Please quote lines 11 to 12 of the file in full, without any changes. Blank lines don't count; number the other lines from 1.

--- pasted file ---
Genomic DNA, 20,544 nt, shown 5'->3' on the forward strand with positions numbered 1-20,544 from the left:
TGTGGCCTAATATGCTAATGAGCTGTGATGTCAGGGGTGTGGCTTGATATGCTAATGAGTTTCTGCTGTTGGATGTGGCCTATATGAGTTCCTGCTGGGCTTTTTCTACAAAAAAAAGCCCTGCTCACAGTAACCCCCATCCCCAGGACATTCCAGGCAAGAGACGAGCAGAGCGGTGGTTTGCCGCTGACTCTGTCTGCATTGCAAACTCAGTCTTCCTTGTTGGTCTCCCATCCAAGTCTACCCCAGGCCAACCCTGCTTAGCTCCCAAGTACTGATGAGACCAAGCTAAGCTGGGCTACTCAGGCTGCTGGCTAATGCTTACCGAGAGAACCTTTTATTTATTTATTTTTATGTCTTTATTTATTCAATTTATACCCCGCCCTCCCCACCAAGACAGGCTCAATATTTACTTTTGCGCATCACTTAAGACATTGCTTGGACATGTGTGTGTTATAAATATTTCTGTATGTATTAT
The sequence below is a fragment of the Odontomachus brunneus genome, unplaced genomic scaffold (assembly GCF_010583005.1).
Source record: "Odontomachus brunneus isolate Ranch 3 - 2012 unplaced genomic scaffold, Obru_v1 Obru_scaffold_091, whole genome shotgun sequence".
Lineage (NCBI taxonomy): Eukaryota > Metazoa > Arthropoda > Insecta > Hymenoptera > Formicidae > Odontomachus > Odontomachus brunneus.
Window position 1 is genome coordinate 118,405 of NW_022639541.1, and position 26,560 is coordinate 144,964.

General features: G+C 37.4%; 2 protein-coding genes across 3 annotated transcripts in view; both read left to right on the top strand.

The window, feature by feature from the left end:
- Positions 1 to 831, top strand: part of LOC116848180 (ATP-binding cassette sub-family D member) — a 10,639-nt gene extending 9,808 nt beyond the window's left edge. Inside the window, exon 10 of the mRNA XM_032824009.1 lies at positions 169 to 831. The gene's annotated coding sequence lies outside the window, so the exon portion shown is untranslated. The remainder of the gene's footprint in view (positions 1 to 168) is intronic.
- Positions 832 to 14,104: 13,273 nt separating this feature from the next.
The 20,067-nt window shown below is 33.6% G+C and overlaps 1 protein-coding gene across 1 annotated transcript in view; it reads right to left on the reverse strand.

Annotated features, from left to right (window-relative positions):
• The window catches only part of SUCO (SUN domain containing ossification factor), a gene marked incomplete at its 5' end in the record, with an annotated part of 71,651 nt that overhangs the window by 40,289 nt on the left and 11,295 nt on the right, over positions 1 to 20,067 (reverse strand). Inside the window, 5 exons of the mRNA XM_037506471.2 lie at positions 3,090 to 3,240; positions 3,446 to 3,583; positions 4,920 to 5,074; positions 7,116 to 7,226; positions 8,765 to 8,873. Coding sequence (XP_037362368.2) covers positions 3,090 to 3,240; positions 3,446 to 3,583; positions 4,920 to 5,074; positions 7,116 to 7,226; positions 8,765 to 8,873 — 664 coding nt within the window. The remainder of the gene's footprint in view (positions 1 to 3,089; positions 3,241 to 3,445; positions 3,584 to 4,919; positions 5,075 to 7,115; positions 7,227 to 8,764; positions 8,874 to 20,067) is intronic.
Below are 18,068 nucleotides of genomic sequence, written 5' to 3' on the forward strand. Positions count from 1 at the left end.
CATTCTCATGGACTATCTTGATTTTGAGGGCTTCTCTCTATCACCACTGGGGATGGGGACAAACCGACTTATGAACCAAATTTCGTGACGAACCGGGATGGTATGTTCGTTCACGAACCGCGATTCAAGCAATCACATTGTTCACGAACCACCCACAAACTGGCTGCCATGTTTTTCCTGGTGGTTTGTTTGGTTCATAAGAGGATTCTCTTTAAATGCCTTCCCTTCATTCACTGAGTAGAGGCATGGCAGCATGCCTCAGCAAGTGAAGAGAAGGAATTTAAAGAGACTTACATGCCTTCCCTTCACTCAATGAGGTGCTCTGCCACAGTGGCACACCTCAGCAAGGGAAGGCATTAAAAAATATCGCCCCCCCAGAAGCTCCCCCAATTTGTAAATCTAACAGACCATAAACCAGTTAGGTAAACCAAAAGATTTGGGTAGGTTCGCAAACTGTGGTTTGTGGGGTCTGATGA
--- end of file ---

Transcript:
The 20,067-nt window shown below is 33.6% G+C and overlaps 1 protein-coding gene across 1 annotated transcript in view; it reads right to left on the reverse strand.

Annotated features, from left to right (window-relative positions):